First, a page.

Backup made it easy

backup

credits: http://askbobrankin.com/automatic_backups.html

Having a Dell XPS M1330 is kind of a problem. This computer failed me 3 times in the last 3 years. The mother board managed to cook itself every time, and also the graphic card died. It seems the problem was due to a lazy fan, which was not spinning as it should have done.

In this situation, coming up with a backup schema is necessary. More over a hot-backup schema, which permits to swap computers, going from the dead laptop to another working machine on the fly would be very convenient.  The other machine would be either my desktop computer at work, or my old (2003) acer laptop.

Usually I work with three different type of formats: code, simulations result and written report (in the form of text documents or presentations).

My simulations’ results live on the server @EBI, so I don’t have to care about the backup and I can mount/access them using ssh.

This leaves out the code and the documents.

Code

For the code my choice has been to use git and host the code somewhere. For example Neuronvisio lives on the github repo. For stuff that can’t go live (yet) I’ve set up my own private git repo on another server, and I wrote a quick how-to here.

Given the distributed nature of git, to keep all my machine in synch, I just need to clone the repo. Then I can develop on my working machine (no pun intended) and I can push the latest development back to the online repo. When I switch machine, I just need to pull the repo to go up to speed. Easy and slick.

Docs

I think one of the best way I found to keep my docs synced is with DropBox.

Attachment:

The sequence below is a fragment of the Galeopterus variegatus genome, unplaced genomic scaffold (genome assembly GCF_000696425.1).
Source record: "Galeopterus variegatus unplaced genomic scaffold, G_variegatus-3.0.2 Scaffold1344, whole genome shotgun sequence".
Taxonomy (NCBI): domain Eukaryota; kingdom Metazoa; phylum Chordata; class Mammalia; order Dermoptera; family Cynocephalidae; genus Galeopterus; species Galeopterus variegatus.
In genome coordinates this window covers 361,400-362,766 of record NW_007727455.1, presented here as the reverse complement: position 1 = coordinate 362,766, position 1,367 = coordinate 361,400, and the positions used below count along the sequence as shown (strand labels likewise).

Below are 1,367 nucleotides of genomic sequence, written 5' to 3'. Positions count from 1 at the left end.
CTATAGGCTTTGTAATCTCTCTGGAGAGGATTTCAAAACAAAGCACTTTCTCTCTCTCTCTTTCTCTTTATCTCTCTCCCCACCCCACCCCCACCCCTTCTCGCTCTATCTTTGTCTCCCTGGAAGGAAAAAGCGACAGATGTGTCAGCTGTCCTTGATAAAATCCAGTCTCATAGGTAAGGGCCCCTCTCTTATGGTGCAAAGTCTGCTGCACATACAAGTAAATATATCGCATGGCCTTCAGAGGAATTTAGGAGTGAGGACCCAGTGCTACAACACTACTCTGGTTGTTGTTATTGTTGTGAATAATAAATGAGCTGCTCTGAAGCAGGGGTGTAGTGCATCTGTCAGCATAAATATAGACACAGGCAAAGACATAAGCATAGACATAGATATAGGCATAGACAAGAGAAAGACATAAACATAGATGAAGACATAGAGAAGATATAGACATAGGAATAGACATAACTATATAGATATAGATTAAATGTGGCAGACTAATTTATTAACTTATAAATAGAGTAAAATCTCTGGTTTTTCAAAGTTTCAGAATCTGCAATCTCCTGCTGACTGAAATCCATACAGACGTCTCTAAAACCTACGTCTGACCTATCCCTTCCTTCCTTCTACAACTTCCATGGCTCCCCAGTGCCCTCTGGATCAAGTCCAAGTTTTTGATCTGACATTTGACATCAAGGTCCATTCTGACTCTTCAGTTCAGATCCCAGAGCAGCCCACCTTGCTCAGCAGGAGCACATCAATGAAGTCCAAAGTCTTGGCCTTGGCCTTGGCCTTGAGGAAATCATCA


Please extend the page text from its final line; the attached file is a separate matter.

Dropbox syncs automatically your docs (or any stuff you’ve got in the folder) with an online server. So you have an easy way to do the backup. What is more interesting is Dropbox allow you to add another computer to the same account, and automatically syncs the documents between the online computers.

Basically it acts as a bridge between your two computers, without having the problem to think about the backup, but automatically doing that. It integrates in a really nice way with Linux as well.

So join it and give it a go!

P.S.: If you use this link to join DropBox, I’ll get some free space 🙂

Conclusions

Using git and dropbox I have a complete automated backup system, which lets me to:

  • backup my code and docs with no effort
  • switch between different machines in no time, without worrying of data loss due to hardisk failures.

Comments are open if you want to share some other solutions 🙂

1 Comment

  1. I am looking forward to have the time to set up sparkleshare on a bitbucket account.

    sparkleshare (http://sparkleshare.org/) is an open source implementation of a dropbox-like software. You can install the program for free and set up to synchronize a folder on a remote repository, for example on github or bitbucket.

    bitbucket is a repository hosting service like github but for hg repositories. It gives you unlimited space and an unlimited number of private repositories. So, as soon as sparkleshare will support hg repos, it will be possible to use it on bitbucket to get a dropbox like software without space limits.

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